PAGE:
Tracing enteric pathogen contamination in sub-Saharan African groundwater

Sorensen, J.P.R.; Lapworth, D.J. ORCID:; Read, D.S.; Nkhuwa, D.C.W.; Bell, R.A.; Chibesa, M.; Chirwa, M.; Kabika, J.; Liemisa, M.; Pedley, S.. 2015 Tracing enteric pathogen contamination in sub-Saharan African groundwater. Science of the Total Environment, 538. 888-895.

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Quantitative PCR (qPCR) can rapidly screen for an array of faecally-derived bacteria, which can be employed as tracers to understand groundwater vulnerability to faecal contamination. A microbial DNA qPCR array was used to examine 45 bacterial targets, potentially relating to enteric pathogens, in 22 groundwater supplies beneath the city of Kabwe, Zambia in both the dry and subsequent wet season. Thermotolerant (faecal) coliforms, sanitary risks, and tryptophan-like fluorescence, an emerging real-time reagentless faecal indicator, were also concurrently investigated. There was evidence for the presence of enteric bacterial contamination, through the detection of species and group specific 16S rRNA gene fragments, in 72% of supplies where sufficient DNA was available for qPCR analysis. DNA from the opportunistic pathogen Citrobacter freundii was most prevalent (69% analysed samples), with Vibrio cholerae also perennially persistent in groundwater (41% analysed samples). DNA from other species such as Bifidobacterium longum and Arcobacter butzleri was more seasonally transient. Bacterial DNA markers were most common in shallow hand-dug wells in laterite/saprolite implicating rapid subsurface pathways and vulnerability to pollution at the surface. Boreholes into the underlying dolomites were also contaminated beneath the city highlighting that a laterite/saprolite overburden, as occurs across much of sub-Saharan aquifer, does not adequately protect underlying bedrock groundwater resources. Nevertheless, peri-urban boreholes all tested negative establishing there is limited subsurface lateral transport of enteric bacteria outside the city limits. Thermotolerant coliforms were present in 97% of sites contaminated with enteric bacterial DNA markers. Furthermore, tryptophan-like fluorescence was also demonstrated as an effective indicator and was in excess of 1.4 μg/L in all contaminated sites.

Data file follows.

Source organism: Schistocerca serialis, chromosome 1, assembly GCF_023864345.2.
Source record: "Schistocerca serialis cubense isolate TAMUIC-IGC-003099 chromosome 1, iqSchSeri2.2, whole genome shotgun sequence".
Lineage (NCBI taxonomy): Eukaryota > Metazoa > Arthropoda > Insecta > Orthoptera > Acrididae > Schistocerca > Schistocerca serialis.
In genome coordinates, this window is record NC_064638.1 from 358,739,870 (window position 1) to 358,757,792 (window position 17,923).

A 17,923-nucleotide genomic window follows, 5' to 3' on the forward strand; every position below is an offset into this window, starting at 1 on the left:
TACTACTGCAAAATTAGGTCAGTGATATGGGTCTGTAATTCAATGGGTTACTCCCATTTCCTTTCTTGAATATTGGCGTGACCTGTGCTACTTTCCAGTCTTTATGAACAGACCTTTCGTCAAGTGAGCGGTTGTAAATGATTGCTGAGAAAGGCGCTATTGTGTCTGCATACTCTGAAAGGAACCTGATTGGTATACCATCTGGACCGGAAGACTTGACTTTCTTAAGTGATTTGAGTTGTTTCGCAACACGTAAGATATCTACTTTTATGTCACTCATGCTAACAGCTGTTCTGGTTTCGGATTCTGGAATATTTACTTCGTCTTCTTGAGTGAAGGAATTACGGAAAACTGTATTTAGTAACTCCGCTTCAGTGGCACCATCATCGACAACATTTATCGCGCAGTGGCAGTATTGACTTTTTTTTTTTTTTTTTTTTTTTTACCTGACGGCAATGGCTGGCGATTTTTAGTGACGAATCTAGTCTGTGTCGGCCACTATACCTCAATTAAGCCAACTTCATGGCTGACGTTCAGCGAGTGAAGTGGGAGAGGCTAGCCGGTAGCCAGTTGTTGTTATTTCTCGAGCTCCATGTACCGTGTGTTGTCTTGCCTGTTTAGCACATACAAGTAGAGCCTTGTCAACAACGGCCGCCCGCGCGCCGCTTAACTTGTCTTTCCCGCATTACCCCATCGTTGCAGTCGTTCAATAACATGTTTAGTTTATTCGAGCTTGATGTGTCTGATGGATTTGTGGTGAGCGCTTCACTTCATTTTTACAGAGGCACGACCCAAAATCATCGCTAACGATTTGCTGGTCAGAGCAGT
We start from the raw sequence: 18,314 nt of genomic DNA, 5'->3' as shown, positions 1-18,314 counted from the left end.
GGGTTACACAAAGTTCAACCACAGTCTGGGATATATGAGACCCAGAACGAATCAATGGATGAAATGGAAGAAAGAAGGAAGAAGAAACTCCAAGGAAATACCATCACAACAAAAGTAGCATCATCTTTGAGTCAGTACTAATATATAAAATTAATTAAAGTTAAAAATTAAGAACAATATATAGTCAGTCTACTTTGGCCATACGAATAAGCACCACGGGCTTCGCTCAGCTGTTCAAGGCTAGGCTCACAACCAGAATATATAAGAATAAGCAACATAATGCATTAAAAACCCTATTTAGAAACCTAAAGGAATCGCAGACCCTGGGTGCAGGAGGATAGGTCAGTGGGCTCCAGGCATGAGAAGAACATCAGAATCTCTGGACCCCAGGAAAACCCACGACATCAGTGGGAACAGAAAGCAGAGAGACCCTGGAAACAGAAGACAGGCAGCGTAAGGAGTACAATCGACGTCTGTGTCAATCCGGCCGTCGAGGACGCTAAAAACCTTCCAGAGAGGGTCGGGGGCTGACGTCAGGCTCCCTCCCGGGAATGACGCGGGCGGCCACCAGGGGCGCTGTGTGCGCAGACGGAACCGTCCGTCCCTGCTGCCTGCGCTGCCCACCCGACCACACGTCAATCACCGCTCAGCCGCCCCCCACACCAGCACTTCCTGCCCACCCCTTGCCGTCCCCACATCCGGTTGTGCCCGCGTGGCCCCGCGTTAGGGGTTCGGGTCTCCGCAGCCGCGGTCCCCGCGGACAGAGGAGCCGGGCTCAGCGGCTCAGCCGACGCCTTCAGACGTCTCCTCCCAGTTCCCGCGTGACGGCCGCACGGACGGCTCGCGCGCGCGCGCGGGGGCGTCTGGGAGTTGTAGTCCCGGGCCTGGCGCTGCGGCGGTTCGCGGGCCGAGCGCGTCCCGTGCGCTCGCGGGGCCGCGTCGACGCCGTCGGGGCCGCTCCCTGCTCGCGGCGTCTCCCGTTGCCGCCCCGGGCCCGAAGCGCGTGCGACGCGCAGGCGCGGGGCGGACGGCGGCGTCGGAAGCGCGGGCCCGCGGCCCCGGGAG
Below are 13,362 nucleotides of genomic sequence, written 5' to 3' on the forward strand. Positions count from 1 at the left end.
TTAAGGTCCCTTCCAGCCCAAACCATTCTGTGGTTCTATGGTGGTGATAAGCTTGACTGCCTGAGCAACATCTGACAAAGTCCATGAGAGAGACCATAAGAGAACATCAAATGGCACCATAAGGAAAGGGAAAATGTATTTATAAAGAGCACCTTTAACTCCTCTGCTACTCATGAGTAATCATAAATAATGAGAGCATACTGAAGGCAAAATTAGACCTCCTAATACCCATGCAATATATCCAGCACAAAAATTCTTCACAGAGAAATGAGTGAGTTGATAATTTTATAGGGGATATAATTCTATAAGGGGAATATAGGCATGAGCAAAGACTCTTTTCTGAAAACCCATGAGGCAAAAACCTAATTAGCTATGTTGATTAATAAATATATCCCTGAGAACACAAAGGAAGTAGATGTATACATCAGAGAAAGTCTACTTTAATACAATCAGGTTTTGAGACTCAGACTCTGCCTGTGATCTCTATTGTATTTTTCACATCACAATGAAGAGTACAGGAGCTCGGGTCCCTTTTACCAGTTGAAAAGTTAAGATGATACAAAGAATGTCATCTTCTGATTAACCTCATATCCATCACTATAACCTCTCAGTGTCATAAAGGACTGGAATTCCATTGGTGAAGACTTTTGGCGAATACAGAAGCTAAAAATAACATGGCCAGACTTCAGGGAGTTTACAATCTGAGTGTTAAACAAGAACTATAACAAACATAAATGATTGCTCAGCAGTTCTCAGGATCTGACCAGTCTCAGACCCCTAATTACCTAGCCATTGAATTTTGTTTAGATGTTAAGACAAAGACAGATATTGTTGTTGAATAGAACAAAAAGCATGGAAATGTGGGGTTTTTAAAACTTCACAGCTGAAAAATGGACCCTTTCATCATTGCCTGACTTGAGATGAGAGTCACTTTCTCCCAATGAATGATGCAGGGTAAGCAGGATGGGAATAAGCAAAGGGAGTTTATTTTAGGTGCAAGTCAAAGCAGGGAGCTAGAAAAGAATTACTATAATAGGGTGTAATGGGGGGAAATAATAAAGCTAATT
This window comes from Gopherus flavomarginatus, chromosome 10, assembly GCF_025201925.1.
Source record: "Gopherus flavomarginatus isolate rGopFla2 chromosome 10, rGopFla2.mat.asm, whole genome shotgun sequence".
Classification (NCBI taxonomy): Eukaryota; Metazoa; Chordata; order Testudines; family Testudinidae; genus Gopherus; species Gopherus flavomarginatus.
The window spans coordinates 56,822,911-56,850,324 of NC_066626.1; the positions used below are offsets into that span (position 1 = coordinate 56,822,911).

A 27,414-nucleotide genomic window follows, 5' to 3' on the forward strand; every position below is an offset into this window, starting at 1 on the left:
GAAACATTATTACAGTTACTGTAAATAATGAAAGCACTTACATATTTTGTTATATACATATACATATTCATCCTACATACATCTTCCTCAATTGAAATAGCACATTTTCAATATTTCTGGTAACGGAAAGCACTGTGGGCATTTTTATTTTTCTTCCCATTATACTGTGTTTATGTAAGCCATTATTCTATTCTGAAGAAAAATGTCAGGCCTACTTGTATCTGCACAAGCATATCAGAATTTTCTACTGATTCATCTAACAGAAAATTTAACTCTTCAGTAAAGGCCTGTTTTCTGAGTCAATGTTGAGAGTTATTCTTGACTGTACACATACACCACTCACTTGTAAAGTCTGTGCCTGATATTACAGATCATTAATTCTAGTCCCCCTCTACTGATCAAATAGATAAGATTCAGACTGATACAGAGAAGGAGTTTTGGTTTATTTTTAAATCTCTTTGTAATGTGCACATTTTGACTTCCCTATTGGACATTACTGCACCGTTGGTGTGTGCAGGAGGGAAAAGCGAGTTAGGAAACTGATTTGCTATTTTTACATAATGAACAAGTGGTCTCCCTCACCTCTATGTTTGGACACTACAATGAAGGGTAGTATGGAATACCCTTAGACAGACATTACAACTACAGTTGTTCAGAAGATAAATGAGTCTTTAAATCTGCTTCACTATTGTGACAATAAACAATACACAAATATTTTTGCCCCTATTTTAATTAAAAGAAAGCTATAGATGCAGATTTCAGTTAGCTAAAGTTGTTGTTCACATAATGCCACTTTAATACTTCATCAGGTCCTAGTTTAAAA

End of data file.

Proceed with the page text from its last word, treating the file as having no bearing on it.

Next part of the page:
Item Type: Publication - Article
Digital Object Identifier (DOI):
UKCEH and CEH Sections/Science Areas: Rees (from October 2014)
ISSN: 0048-9697
Additional Keywords: GroundwaterBGS, Groundwater, International development, quantitative PCR, enteric bacterial pathogens, tryptophan-like fluorescence, thermotolerant coliforms, sub-Saharan Africa, urban, Groundwater & health, Point source pollution
NORA Subject Terms: Ecology and Environment
Biology and Microbiology
Date made live: 08 Oct 2015 13:26 +0 (UTC)

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